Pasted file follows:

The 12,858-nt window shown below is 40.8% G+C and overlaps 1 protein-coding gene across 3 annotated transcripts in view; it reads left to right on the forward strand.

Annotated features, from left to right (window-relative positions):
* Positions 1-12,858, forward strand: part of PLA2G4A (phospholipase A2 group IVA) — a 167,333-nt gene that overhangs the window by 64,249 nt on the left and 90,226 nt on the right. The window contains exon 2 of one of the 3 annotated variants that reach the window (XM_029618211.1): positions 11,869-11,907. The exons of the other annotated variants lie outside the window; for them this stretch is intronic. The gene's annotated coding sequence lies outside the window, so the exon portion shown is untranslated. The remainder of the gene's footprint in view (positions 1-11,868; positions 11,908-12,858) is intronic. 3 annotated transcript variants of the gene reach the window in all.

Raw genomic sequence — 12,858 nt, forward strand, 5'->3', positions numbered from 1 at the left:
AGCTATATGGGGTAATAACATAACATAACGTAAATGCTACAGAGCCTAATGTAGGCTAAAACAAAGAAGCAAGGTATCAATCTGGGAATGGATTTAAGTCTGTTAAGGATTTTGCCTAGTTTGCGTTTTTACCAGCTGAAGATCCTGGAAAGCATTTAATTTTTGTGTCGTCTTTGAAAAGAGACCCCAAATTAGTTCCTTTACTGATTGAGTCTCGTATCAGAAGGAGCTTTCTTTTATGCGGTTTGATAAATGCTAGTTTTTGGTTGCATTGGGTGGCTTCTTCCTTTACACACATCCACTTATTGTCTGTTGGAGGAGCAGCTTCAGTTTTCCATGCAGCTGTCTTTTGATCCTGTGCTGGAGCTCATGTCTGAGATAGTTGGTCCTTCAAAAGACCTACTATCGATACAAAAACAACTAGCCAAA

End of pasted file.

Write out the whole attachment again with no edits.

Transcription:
The 12,858-nt window shown below is 40.8% G+C and overlaps 1 protein-coding gene across 3 annotated transcripts in view; it reads left to right on the forward strand.

Annotated features, from left to right (window-relative positions):
* Positions 1-12,858, forward strand: part of PLA2G4A (phospholipase A2 group IVA) — a 167,333-nt gene that overhangs the window by 64,249 nt on the left and 90,226 nt on the right. The window contains exon 2 of one of the 3 annotated variants that reach the window (XM_029618211.1): positions 11,869-11,907. The exons of the other annotated variants lie outside the window; for them this stretch is intronic. The gene's annotated coding sequence lies outside the window, so the exon portion shown is untranslated. The remainder of the gene's footprint in view (positions 1-11,868; positions 11,908-12,858) is intronic. 3 annotated transcript variants of the gene reach the window in all.

Raw genomic sequence — 12,858 nt, forward strand, 5'->3', positions numbered from 1 at the left:
AGCTATATGGGGTAATAACATAACATAACGTAAATGCTACAGAGCCTAATGTAGGCTAAAACAAAGAAGCAAGGTATCAATCTGGGAATGGATTTAAGTCTGTTAAGGATTTTGCCTAGTTTGCGTTTTTACCAGCTGAAGATCCTGGAAAGCATTTAATTTTTGTGTCGTCTTTGAAAAGAGACCCCAAATTAGTTCCTTTACTGATTGAGTCTCGTATCAGAAGGAGCTTTCTTTTATGCGGTTTGATAAATGCTAGTTTTTGGTTGCATTGGGTGGCTTCTTCCTTTACACACATCCACTTATTGTCTGTTGGAGGAGCAGCTTCAGTTTTCCATGCAGCTGTCTTTTGATCCTGTGCTGGAGCTCATGTCTGAGATAGTTGGTCCTTCAAAAGACCTACTATCGATACAAAAACAACTAGCCAAA